It’s all systems go for budding entrepreneurs at NUtech Ventures — with an entrepreneurial training program that is currently recruiting for its next cohort in September.
The university’s technology commercialization affiliate’s Introduction to Customer Discovery course has served aspiring University of Nebraska-Lincoln and University of Nebraska at Kearney entrepreneurs since 2019. That training was modeled on the National Science Foundation’s I-Corps program, and in 2022, NUtech Ventures was accepted into membership to the NSF’s Great Lakes I-Corps Hub. The Hub works collaboratively to build and sustain diverse and inclusive innovation networks within their region, thus offering expanded training, mentorship, investors and partnership opportunities for Nebraska participants who now have additional access to a robust regional mentor and resource network.
The program is an entrepreneurial training program that helps facilitate the transformation of invention to impact. This immersive experiential training program prepares scientists and engineers to extend their focus beyond the university laboratory — accelerating the economic and societal benefits of NSF-funded and other basic research projects that are ready to move toward commercialization. During the program, teams engage with prospective customers, partners and others in the ecosystem. To begin, participants start with a focus on validating the existence of a problem in the market that is big enough that people care about it. Then they try to move to their own solution (technology/product/service) to see if it could be a solution for that space, and if there is a consumer market.
NUtech Ventures’ Joy Eakin, entrepreneurship program manager, and Zane Gernhart, senior technology manager, are active organizers and course instructors at Nebraska and collaborate with the Great Lakes I-Corps Hub. Both mentor cohorts of participants in large group classes, small group workshops and one-on-one coaching sessions. This format allows for personalized feedback for each participant, as they try to understand the problems their potential customers face..
“Our participants come in with some idea of how they would structure their businesses, and we are able to help them shape how they should move forward,” said Gernhart, adding that the training also helps make potential founders aware of potential pitfalls in new company formation, including technologies that don’t meet a commercial need, timing, marginal niches, lack of funding and inexperienced management.
“It’s so rewarding to work closely with our participants and other coaches to teach aspiring entrepreneurs the skills they will need to be successful, including how to gather data, speak to customers and think about problems and solutions. And when necessary, we help them refine or pivot their ideas,” Eakin said.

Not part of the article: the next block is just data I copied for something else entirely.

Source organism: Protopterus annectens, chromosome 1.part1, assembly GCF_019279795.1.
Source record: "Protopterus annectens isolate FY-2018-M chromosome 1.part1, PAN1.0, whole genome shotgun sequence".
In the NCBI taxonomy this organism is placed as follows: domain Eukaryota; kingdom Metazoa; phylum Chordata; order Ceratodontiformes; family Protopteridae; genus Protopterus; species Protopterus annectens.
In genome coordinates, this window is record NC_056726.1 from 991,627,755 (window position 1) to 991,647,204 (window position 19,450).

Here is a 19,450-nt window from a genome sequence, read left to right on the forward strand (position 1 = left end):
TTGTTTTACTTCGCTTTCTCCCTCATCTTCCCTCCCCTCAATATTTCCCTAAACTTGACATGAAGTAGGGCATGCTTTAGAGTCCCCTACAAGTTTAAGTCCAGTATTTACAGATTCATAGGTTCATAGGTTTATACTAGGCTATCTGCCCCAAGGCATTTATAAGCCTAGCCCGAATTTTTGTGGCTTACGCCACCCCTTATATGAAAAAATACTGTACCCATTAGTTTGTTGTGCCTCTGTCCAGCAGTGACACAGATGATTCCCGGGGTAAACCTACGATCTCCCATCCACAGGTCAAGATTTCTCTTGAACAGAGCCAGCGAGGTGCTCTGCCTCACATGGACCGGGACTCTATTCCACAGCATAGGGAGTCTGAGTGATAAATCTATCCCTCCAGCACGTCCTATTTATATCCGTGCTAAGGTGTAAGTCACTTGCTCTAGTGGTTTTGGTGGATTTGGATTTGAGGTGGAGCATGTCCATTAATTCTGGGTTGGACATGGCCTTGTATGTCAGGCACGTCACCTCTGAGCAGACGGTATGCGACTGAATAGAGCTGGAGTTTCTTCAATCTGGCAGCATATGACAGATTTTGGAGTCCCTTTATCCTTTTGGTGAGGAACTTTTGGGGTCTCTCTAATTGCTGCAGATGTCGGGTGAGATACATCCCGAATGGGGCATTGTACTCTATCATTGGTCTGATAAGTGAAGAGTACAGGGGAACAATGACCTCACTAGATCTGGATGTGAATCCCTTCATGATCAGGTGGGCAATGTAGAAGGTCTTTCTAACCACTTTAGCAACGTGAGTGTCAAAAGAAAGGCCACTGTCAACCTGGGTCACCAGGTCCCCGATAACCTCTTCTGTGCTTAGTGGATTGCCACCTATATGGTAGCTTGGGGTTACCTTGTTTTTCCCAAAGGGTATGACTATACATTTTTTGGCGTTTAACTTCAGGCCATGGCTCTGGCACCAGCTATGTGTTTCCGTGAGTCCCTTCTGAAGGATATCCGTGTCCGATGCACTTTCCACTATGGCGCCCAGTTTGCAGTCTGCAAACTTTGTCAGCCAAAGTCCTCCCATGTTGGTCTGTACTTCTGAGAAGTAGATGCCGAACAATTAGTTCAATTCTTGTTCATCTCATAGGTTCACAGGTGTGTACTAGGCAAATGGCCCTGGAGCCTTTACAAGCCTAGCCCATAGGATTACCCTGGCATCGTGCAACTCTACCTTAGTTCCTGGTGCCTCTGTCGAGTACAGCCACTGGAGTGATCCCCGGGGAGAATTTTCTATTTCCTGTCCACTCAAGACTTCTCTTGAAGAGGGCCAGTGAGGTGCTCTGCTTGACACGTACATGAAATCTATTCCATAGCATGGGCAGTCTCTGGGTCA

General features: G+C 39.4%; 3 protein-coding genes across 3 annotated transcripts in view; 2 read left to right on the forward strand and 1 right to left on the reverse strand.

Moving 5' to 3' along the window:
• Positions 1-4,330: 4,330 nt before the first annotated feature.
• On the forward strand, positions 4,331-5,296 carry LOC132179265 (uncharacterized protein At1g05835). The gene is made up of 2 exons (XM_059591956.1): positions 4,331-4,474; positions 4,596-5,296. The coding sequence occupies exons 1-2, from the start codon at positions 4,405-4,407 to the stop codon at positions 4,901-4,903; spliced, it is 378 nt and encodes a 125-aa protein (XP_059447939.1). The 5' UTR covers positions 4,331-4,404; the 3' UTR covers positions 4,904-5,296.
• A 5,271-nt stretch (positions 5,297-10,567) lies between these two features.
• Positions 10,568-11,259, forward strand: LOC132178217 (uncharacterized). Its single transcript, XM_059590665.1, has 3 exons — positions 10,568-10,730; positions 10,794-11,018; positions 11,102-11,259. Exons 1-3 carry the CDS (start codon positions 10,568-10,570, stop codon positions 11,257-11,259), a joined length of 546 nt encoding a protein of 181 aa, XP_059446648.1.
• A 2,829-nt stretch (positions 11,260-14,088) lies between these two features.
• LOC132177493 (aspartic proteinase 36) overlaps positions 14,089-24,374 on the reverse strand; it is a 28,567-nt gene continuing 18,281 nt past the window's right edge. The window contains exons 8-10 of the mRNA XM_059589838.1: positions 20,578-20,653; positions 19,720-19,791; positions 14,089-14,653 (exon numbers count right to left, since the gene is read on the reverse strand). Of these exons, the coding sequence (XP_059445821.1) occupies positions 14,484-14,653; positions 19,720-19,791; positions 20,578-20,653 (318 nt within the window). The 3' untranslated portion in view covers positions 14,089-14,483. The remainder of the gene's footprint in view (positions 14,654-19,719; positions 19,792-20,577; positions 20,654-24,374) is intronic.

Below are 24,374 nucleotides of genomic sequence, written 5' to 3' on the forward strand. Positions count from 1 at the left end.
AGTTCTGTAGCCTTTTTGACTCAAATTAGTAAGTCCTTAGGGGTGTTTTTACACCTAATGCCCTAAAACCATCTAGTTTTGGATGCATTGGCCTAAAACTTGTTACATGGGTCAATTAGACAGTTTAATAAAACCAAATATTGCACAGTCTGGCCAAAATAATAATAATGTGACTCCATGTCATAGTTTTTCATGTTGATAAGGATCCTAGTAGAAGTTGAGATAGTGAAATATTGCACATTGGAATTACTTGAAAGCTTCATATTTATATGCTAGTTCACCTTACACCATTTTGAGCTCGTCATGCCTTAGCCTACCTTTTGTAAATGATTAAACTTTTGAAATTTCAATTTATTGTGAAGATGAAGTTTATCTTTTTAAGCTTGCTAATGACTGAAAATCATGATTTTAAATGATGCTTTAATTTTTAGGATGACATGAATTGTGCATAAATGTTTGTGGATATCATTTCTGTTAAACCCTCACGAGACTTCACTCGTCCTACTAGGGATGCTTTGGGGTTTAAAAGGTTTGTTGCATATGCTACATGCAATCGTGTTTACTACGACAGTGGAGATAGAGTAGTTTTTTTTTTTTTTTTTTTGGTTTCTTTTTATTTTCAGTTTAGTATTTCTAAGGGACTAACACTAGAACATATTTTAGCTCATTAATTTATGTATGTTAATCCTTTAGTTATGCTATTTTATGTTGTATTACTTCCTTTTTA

The program’s participants say they are grateful for the guidance. Jackson Stansell, founder and chief executive officer of Sentinel Fertigation, completed the training in spring 2021.
“I would certainly recommend N-ICD to anyone interested in developing themselves personally and gaining insights into the commercial potential of a concept or technology,” Stansell said. “N-ICD instructors push you to think about problems from a commercial perspective. They encourage your development as an entrepreneur and challenge you to achieve. One of the greatest strengths of the program is the diversity of the cohort. Seeing how other teams in the cohort are approaching customer discovery and what they are learning from their interviews helps accelerate the growth process.”
Sheryl N. Sierra, a doctoral student in agronomy in plant breeding and genetics, agreed.
“My experience with ICD greatly shaped my perspective in the business potential of the current research I am involved with at the university,” Sierra said. “The most rewarding part of being a participant was the opportunity to talk to our expert ICD coaches/instructors who guide us along the way. It’s nice to discover great insights from the barley industry leaders, brewers, distillers and other stakeholders that we interviewed, and it’s so pleasant to share a little bit about the research I am involved in with our plant breeding program at UNL and explore the commercial potential of our technology/research.”
Sierra’s favorite part of the training was the interview phase, where participants interacted with stakeholders and others.
“It was delightful to hear the different stories and perspectives of the stakeholders I met as I navigate the business potential of the research I am doing,” Sierra said. “The most valuable lesson I learned from the course was the importance of interaction. It is important to talk to people who have experiences in the field you want to venture and learn as much as possible from their experiences and insights prior to starting the business.”
Eligible Nebraska participants who complete the local program are invited to apply to the I-Corps National Teams program. Each accepted team is awarded a $50,000 NSF grant, which supports the team’s program participation including stipends and expenses for virtual and in-person customer discovery.
If interested in being part of the next Nebraska I-Corps cohort, contact Joy Eakin at email@example.com.